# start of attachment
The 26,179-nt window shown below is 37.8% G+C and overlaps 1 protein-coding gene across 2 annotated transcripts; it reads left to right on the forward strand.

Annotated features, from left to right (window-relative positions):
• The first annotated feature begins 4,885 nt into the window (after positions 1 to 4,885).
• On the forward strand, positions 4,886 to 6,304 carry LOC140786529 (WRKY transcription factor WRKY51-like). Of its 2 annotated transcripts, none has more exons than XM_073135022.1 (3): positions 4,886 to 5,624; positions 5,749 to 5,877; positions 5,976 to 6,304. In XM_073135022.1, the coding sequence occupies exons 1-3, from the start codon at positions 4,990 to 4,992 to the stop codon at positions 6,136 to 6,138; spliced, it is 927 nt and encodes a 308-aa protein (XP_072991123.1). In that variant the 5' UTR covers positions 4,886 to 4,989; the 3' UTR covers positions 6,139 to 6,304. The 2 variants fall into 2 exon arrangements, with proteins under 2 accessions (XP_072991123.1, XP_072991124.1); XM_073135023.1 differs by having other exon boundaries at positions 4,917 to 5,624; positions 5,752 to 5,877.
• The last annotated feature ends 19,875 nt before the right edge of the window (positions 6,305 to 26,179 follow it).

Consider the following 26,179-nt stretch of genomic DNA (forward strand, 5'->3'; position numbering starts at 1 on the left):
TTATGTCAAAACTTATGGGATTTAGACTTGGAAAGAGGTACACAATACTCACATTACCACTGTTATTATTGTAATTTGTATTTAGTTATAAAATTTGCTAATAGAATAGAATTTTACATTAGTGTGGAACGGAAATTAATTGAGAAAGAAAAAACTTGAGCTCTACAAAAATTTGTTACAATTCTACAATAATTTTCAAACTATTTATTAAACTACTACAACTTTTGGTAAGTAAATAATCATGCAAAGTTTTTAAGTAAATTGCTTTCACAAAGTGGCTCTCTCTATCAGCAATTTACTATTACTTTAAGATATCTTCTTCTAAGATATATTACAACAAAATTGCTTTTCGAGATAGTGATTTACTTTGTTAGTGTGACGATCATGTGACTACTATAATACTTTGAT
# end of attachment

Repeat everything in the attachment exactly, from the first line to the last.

The 26,179-nt window shown below is 37.8% G+C and overlaps 1 protein-coding gene across 2 annotated transcripts; it reads left to right on the forward strand.

Annotated features, from left to right (window-relative positions):
• The first annotated feature begins 4,885 nt into the window (after positions 1 to 4,885).
• On the forward strand, positions 4,886 to 6,304 carry LOC140786529 (WRKY transcription factor WRKY51-like). Of its 2 annotated transcripts, none has more exons than XM_073135022.1 (3): positions 4,886 to 5,624; positions 5,749 to 5,877; positions 5,976 to 6,304. In XM_073135022.1, the coding sequence occupies exons 1-3, from the start codon at positions 4,990 to 4,992 to the stop codon at positions 6,136 to 6,138; spliced, it is 927 nt and encodes a 308-aa protein (XP_072991123.1). In that variant the 5' UTR covers positions 4,886 to 4,989; the 3' UTR covers positions 6,139 to 6,304. The 2 variants fall into 2 exon arrangements, with proteins under 2 accessions (XP_072991123.1, XP_072991124.1); XM_073135023.1 differs by having other exon boundaries at positions 4,917 to 5,624; positions 5,752 to 5,877.
• The last annotated feature ends 19,875 nt before the right edge of the window (positions 6,305 to 26,179 follow it).

Consider the following 26,179-nt stretch of genomic DNA (forward strand, 5'->3'; position numbering starts at 1 on the left):
TTATGTCAAAACTTATGGGATTTAGACTTGGAAAGAGGTACACAATACTCACATTACCACTGTTATTATTGTAATTTGTATTTAGTTATAAAATTTGCTAATAGAATAGAATTTTACATTAGTGTGGAACGGAAATTAATTGAGAAAGAAAAAACTTGAGCTCTACAAAAATTTGTTACAATTCTACAATAATTTTCAAACTATTTATTAAACTACTACAACTTTTGGTAAGTAAATAATCATGCAAAGTTTTTAAGTAAATTGCTTTCACAAAGTGGCTCTCTCTATCAGCAATTTACTATTACTTTAAGATATCTTCTTCTAAGATATATTACAACAAAATTGCTTTTCGAGATAGTGATTTACTTTGTTAGTGTGACGATCATGTGACTACTATAATACTTTGAT